I. Course Prefix/Number: PHL 180
Course Name: Medical Ethics
Credits: 3 (3 lecture; 0 lab)
III. Course (Catalog) Description
IV. Learning Objectives
After completing this class, students will be able to do the following:
- Define the basic vocabulary needed to discuss ethical theories and be able to state the problems that ethical theories address.
- Explain and compare at least four conflicting ethical theories and the arguments that support these theories.
- Evaluate ethical theories by critically examining (both orally and through written work) the arguments that support the theories and by discussing what important considerations may be lacking in the theories studied.
- Apply ethical theories to concrete issues and situations faced by health care professionals. Issues concerning patient autonomy, death and dying, reproduction and new reproductive technologies, and privacy will be included.
- Apply theories of social justice to the debates over the right to health care and how it should be realized as well as to the debates about the ethics of experimentation on human subjects and about racism and sexism within the health car delivery system.
- Use the ethical theory with which they agree to defend their own positions on contemporary moral issues in health care ethics both orally and in writing.
- Exhibit values related to teamwork and collaboration, fostered by the pedagogy of shared-inquiry and critical dialogue appropriate to the humanities and philosophy.
V. Academic Integrity and Student Conduct
• plagiarism (turning in work not written by you, or lacking proper citation),
• falsification and fabrication (lying or distorting the truth),
• helping others to cheat,
• unauthorized changes on official documents,
• pretending to be someone else or having someone else pretend to be you,
• making or accepting bribes, special favors, or threats, and
• any other behavior that violates academic integrity.
There are serious consequences to violations of the academic integrity policy. Oakton's policies and procedures provide students a fair hearing if a complaint is made against you. If you are found to have violated the policy, the minimum penalty is failure on the assignment and, a disciplinary record will be established and kept on file in the office of the Vice President for Student Affairs for a period of 3 years.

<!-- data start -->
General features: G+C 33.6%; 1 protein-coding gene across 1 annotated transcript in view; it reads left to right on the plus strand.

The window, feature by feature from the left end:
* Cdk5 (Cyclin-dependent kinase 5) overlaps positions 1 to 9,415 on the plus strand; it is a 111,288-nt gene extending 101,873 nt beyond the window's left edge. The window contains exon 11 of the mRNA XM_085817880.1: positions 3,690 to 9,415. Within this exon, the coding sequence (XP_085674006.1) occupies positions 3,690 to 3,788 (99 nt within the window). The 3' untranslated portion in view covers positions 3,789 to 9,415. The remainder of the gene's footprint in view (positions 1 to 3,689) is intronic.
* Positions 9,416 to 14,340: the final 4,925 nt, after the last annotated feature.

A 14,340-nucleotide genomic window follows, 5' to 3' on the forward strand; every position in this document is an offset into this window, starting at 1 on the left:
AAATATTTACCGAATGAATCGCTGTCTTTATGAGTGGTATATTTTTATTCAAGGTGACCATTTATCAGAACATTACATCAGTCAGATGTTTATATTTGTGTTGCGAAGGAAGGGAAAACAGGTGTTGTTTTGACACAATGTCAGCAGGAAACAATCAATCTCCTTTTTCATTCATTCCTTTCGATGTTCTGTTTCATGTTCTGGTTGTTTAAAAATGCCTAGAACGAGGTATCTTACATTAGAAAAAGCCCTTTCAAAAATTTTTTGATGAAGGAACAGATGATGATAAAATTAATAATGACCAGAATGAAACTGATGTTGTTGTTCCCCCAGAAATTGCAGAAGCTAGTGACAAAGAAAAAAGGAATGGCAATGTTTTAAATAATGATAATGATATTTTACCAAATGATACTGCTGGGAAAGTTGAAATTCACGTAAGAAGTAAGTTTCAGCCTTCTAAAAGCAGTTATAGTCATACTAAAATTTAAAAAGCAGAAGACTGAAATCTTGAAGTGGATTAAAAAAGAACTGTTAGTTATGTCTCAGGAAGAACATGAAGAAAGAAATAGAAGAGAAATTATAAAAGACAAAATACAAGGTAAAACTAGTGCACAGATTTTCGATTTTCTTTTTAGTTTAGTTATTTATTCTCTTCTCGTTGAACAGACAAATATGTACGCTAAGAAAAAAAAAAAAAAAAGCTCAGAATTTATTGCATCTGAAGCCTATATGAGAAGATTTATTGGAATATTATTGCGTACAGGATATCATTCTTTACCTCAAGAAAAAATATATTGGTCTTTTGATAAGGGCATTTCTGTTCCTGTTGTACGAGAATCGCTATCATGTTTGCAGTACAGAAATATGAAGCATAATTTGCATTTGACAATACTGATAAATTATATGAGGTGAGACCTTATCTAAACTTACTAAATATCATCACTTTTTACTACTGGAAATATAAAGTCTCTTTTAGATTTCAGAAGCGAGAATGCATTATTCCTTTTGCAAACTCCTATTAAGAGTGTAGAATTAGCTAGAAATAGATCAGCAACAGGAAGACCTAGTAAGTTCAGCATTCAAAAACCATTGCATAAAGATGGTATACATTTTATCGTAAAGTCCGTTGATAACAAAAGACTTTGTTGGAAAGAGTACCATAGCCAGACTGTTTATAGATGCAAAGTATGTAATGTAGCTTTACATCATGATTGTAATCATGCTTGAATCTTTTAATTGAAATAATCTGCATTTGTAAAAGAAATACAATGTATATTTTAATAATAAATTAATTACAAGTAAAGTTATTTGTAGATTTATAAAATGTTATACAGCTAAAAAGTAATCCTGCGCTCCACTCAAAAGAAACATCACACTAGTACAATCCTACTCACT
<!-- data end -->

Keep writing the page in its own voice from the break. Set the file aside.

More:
Please review the Code of Academic Conduct and the Code of Student Conduct, both located online at
VI. Sequence of Topics
(This is a sample outline of topics. In your outline of topics, please specify the dates when you will cover specific topics and other important dates such as exams and paper deadlines.)
- History of medicine and health care
- Early understandings of medical ethics
- Theories of ethics
- Natural law and religious ethics
- The ethic of care
- Theories of social justice
- Autonomy and paternalism
- Defining death and euthanasia
- Issues about reproduction
- Experimentation on human subjects
- Health care and social justice
- The ethics of nursing
- Ethics and health information professionals
- The global AIDS crisis
VII. Methods of Instruction
- Lectures and discussion
- Small group work
- Student presentations and debates
- Guest speakers
- Field trips may be required
Course may be taught as face-to-face, hybrid or online course.
VIII. Course Practices Required
(Please include information here about all expectations you have for your students regarding behavior, work, etc. The following are sample topics you may wish to cover. Please be aware that you must require students in this course to produce at least 15 pages of critical written assignments over the course of the semester. These may be assigned in a variety of ways including journals, response papers, field trip projects, etc.)
- Standards for written work
- Final Project
- Special policies about make-up exam, late papers, or other matters of concern
IX. Instructional Materials
A text such as Ethical Issues in Modern Medicine edited by Arras and Steinbock should be used. It is appropriate to supplement such a text with another book that offers an in depth look at nursing, the AIDS crisis, the debate over how to reshape our health care system, or some other appropriate topic. The use of Internet assignments means that the material discussed can be very timely.
X. Methods of Evaluating Student Progress
A. Quizzes/Exams……40 points
B. Essays……40 points
C. Final project with oral presentation……10 points
D. Attendance and participation………10 points
E. Grading scale: 90-100, A…….80-89, B………70-79, C……….60-69……..D
XI. Other Course Information
• Office and office hours:
• Email and website:
If you have a documented learning, psychological, or physical disability you may be entitled to reasonable academic accommodations or services. To request accommodations or services, contact the Access and Disability Resource Center at the Des Plaines or Skokie campus. All students are expected to fulfill essential course requirements. The College will not waive any essential skill or requirement of a course or degree program.
Oakton Community College is committed to maintaining a campus environment emphasizing the dignity and worth of all members of the community, and complies with all federal and state Title IX requirements.
Resources and support for
- pregnancy-related and parenting accommodations; and
- victims of sexual misconduct
Resources and support for LGBTQ+ students can be found at www.oakton.edu/lgbtq.